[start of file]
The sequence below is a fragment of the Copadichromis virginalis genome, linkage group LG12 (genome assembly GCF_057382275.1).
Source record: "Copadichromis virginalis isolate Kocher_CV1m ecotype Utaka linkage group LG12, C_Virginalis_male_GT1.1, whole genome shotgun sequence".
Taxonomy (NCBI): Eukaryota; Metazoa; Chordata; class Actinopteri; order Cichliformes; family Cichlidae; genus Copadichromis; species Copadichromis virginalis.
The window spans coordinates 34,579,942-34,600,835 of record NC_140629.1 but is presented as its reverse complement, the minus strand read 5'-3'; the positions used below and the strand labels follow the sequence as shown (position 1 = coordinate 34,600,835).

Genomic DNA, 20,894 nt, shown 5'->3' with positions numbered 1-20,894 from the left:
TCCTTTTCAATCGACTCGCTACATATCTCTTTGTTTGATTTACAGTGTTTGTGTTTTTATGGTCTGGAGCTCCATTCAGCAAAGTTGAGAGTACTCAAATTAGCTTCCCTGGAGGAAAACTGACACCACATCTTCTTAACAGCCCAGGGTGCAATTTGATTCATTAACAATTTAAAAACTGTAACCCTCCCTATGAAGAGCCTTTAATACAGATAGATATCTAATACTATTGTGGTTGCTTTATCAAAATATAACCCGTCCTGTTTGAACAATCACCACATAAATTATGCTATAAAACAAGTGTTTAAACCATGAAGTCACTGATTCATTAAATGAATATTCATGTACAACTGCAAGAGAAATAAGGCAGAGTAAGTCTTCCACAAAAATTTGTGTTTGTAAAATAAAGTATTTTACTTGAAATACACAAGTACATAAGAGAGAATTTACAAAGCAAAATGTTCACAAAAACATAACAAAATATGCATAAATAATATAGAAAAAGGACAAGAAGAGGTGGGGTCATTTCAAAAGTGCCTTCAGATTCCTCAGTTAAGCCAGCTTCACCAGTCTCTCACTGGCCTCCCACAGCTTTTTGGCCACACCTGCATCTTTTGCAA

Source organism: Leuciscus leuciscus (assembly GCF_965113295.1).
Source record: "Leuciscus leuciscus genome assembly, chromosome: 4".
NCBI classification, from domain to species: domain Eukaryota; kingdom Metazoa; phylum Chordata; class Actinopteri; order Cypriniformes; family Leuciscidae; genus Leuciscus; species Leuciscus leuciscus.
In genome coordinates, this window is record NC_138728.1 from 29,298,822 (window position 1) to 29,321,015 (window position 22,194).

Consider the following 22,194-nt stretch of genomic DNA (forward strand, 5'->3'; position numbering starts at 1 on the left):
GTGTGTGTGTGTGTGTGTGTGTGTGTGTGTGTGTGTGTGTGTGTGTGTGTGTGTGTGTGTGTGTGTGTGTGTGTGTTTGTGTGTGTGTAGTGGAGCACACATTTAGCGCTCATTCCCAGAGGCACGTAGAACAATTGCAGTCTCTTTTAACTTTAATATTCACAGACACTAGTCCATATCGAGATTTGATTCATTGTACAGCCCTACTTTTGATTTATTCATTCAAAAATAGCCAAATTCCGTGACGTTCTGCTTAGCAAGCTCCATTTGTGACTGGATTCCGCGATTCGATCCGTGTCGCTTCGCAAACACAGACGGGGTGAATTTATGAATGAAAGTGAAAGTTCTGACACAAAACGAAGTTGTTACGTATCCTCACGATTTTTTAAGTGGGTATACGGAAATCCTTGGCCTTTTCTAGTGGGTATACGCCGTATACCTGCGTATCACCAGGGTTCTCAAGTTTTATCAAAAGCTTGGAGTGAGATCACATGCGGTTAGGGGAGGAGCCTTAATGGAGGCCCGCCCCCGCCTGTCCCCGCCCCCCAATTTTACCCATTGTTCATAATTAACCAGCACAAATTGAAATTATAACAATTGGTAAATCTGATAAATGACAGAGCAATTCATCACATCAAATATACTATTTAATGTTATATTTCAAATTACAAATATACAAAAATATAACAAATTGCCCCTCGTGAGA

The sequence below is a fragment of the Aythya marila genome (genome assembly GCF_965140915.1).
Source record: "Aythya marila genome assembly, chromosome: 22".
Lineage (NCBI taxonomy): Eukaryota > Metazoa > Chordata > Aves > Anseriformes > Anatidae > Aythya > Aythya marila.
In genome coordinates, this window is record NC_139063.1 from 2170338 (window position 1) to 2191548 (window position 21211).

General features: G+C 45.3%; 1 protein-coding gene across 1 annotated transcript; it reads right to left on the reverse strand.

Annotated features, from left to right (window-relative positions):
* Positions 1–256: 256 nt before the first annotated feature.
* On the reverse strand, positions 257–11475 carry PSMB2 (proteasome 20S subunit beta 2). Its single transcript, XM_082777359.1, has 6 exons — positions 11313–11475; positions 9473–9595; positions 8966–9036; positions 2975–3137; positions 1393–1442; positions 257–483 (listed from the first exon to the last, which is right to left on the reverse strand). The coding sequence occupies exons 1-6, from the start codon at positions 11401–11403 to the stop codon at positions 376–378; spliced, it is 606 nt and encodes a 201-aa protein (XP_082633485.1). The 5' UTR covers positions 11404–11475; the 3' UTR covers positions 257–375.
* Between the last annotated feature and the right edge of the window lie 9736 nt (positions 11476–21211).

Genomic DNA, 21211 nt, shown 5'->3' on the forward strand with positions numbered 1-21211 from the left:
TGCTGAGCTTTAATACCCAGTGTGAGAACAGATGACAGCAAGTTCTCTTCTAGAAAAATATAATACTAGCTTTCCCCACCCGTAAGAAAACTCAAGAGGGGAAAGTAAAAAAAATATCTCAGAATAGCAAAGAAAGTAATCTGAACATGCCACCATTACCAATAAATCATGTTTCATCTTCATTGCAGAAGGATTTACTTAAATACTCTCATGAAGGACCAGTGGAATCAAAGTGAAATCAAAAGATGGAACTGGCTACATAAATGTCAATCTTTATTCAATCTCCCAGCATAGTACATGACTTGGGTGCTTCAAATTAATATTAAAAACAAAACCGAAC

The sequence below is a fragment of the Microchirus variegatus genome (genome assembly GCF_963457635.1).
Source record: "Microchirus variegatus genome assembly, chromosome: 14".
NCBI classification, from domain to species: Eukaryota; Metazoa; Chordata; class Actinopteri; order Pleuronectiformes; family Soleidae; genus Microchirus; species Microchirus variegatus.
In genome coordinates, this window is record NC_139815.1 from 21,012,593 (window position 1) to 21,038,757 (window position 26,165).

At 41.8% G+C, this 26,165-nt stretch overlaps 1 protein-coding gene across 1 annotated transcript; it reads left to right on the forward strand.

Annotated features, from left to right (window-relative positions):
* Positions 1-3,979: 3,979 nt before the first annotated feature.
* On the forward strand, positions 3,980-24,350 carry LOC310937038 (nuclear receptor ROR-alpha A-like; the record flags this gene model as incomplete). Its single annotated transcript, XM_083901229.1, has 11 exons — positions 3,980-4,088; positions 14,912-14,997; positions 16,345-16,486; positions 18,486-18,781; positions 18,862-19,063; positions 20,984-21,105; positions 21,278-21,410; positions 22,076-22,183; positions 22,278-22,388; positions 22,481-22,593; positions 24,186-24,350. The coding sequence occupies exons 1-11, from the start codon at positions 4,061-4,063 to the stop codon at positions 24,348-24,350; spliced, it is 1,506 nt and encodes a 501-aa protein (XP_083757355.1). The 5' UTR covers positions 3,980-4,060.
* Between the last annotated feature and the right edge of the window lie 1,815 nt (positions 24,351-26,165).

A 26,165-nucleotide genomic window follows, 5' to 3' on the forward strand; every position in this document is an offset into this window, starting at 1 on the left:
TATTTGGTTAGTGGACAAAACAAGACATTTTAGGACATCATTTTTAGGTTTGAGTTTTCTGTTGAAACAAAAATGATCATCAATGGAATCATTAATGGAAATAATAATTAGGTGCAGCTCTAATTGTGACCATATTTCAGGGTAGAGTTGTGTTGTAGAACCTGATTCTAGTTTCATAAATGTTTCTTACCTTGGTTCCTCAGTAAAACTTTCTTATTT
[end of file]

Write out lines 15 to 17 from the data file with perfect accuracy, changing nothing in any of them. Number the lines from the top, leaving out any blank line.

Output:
Lineage (NCBI taxonomy): Eukaryota > Metazoa > Chordata > Aves > Anseriformes > Anatidae > Aythya > Aythya marila.
In genome coordinates, this window is record NC_139063.1 from 2170338 (window position 1) to 2191548 (window position 21211).

General features: G+C 45.3%; 1 protein-coding gene across 1 annotated transcript; it reads right to left on the reverse strand.